PerspectivePsychology and Culture

Explaining the puzzle of human diversity

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Science  08 Nov 2019:
Vol. 366, Issue 6466, pp. 686-687
DOI: 10.1126/science.aaz3649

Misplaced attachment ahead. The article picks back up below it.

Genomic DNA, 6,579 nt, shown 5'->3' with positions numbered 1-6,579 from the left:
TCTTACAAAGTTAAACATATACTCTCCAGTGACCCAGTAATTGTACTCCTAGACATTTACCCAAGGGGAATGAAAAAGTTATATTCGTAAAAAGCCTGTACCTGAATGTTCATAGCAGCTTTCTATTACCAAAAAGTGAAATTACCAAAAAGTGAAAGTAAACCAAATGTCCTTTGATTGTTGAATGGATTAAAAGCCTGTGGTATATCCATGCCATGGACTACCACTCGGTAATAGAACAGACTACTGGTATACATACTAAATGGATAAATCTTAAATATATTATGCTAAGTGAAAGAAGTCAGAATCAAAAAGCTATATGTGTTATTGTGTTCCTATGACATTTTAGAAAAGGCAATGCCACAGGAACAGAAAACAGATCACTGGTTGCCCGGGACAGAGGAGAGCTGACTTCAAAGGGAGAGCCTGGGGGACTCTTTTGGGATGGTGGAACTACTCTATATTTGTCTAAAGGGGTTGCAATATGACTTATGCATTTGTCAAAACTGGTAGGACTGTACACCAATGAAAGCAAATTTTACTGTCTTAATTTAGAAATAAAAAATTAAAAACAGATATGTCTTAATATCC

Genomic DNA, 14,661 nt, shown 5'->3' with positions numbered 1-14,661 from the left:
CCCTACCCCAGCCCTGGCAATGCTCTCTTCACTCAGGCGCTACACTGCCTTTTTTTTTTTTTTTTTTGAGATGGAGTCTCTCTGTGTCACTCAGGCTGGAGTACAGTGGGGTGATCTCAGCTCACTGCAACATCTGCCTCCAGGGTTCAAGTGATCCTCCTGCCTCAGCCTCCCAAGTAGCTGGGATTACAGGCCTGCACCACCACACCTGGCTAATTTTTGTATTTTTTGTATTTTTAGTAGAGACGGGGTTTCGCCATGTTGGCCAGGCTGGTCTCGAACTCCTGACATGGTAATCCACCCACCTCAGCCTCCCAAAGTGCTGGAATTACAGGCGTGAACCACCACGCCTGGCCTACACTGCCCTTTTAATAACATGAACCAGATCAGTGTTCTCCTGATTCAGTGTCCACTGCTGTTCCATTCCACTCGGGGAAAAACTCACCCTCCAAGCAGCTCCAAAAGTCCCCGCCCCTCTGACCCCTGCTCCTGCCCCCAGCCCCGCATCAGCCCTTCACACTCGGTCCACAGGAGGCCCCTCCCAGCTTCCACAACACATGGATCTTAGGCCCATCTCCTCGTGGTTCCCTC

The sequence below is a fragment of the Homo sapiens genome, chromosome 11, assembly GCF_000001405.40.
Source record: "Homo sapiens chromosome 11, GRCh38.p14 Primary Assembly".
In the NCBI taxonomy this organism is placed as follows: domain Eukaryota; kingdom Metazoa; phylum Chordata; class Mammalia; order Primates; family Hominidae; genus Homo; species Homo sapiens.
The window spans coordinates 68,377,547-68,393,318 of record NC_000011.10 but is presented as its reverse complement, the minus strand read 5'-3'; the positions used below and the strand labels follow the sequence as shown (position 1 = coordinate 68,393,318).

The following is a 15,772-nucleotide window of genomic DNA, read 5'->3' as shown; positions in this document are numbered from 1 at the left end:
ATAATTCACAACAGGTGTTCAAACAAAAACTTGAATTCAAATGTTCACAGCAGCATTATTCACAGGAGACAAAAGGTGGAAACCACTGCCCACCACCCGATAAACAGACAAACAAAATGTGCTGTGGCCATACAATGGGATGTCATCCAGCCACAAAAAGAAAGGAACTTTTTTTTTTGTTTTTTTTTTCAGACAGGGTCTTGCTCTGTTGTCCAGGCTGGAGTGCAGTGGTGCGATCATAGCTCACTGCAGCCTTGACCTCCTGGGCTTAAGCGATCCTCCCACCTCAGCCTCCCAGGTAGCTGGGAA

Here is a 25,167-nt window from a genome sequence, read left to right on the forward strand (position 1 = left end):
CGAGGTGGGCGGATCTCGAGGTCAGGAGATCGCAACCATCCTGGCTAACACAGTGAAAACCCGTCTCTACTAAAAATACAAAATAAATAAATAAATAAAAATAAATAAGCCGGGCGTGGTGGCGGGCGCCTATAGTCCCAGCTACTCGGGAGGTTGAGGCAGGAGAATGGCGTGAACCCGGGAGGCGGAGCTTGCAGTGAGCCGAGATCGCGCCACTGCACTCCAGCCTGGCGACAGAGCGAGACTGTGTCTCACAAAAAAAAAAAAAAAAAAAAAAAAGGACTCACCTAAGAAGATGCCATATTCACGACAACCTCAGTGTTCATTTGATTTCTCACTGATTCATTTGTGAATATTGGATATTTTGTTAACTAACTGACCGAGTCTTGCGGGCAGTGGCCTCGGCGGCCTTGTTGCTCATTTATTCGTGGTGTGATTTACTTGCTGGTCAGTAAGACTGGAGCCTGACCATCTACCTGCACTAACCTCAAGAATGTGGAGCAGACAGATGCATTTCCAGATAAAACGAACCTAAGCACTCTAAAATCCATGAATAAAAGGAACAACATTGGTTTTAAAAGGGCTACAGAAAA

One of the biggest puzzles facing the social sciences is understanding our immense cultural variation. Over the past several thousand years, humanity has evolved to the point where there now exist 195 countries, more than 7000 languages, and thousands of religions. Research has begun to describe psychological variation across the globe (14), yet only recently have we begun to understand ecological, historical, and sociopolitical factors that produce such differences. Often absent from this mix is how religion and psychological variation are interrelated (5, 6). On page 707 of this issue, Schulz et al. (7) break new ground in showing how the specific practices of a branch of one of the world's largest religions—Christianity—can in part explain widespread variation in human psychology around the world.

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